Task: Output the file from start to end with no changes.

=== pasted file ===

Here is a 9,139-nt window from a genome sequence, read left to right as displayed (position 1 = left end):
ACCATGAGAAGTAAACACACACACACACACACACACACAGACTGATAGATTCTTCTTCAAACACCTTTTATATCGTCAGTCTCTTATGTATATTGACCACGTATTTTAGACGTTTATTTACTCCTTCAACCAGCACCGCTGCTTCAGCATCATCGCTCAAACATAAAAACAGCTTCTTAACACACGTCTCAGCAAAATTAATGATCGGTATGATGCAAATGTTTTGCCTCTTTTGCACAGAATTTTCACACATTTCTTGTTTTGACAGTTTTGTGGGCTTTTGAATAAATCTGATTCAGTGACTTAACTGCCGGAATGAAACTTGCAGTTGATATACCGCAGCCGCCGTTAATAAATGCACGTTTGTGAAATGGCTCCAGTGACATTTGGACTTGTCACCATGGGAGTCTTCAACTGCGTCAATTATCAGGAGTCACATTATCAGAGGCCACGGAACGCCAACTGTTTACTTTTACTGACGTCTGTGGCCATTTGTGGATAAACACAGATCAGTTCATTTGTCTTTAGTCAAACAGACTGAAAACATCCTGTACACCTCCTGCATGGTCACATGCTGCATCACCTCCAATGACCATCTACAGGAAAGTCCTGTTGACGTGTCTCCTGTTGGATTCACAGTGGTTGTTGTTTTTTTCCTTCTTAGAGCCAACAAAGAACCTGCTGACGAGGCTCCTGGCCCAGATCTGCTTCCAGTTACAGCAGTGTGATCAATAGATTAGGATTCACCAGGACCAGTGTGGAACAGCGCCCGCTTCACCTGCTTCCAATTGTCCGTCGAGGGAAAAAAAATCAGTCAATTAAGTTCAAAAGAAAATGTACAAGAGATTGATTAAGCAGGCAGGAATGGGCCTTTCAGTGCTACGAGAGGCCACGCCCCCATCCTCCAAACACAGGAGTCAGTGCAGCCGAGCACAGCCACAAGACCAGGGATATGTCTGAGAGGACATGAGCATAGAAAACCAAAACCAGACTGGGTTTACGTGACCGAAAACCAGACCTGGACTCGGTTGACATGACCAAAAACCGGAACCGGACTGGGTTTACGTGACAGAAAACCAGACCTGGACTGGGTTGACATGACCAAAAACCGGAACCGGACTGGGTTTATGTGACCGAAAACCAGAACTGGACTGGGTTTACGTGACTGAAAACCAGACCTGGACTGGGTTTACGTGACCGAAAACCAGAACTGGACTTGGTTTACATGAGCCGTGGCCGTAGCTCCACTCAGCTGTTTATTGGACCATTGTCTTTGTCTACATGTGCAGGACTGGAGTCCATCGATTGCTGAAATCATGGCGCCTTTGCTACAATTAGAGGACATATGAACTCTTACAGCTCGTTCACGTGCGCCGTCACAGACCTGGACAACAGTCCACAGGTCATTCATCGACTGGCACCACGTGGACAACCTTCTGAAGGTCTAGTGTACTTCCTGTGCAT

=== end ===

Here is a 9,139-nt window from a genome sequence, read left to right as displayed (position 1 = left end):
ACCATGAGAAGTAAACACACACACACACACACACACACAGACTGATAGATTCTTCTTCAAACACCTTTTATATCGTCAGTCTCTTATGTATATTGACCACGTATTTTAGACGTTTATTTACTCCTTCAACCAGCACCGCTGCTTCAGCATCATCGCTCAAACATAAAAACAGCTTCTTAACACACGTCTCAGCAAAATTAATGATCGGTATGATGCAAATGTTTTGCCTCTTTTGCACAGAATTTTCACACATTTCTTGTTTTGACAGTTTTGTGGGCTTTTGAATAAATCTGATTCAGTGACTTAACTGCCGGAATGAAACTTGCAGTTGATATACCGCAGCCGCCGTTAATAAATGCACGTTTGTGAAATGGCTCCAGTGACATTTGGACTTGTCACCATGGGAGTCTTCAACTGCGTCAATTATCAGGAGTCACATTATCAGAGGCCACGGAACGCCAACTGTTTACTTTTACTGACGTCTGTGGCCATTTGTGGATAAACACAGATCAGTTCATTTGTCTTTAGTCAAACAGACTGAAAACATCCTGTACACCTCCTGCATGGTCACATGCTGCATCACCTCCAATGACCATCTACAGGAAAGTCCTGTTGACGTGTCTCCTGTTGGATTCACAGTGGTTGTTGTTTTTTTCCTTCTTAGAGCCAACAAAGAACCTGCTGACGAGGCTCCTGGCCCAGATCTGCTTCCAGTTACAGCAGTGTGATCAATAGATTAGGATTCACCAGGACCAGTGTGGAACAGCGCCCGCTTCACCTGCTTCCAATTGTCCGTCGAGGGAAAAAAAATCAGTCAATTAAGTTCAAAAGAAAATGTACAAGAGATTGATTAAGCAGGCAGGAATGGGCCTTTCAGTGCTACGAGAGGCCACGCCCCCATCCTCCAAACACAGGAGTCAGTGCAGCCGAGCACAGCCACAAGACCAGGGATATGTCTGAGAGGACATGAGCATAGAAAACCAAAACCAGACTGGGTTTACGTGACCGAAAACCAGACCTGGACTCGGTTGACATGACCAAAAACCGGAACCGGACTGGGTTTACGTGACAGAAAACCAGACCTGGACTGGGTTGACATGACCAAAAACCGGAACCGGACTGGGTTTATGTGACCGAAAACCAGAACTGGACTGGGTTTACGTGACTGAAAACCAGACCTGGACTGGGTTTACGTGACCGAAAACCAGAACTGGACTTGGTTTACATGAGCCGTGGCCGTAGCTCCACTCAGCTGTTTATTGGACCATTGTCTTTGTCTACATGTGCAGGACTGGAGTCCATCGATTGCTGAAATCATGGCGCCTTTGCTACAATTAGAGGACATATGAACTCTTACAGCTCGTTCACGTGCGCCGTCACAGACCTGGACAACAGTCCACAGGTCATTCATCGACTGGCACCACGTGGACAACCTTCTGAAGGTCTAGTGTACTTCCTGTGCAT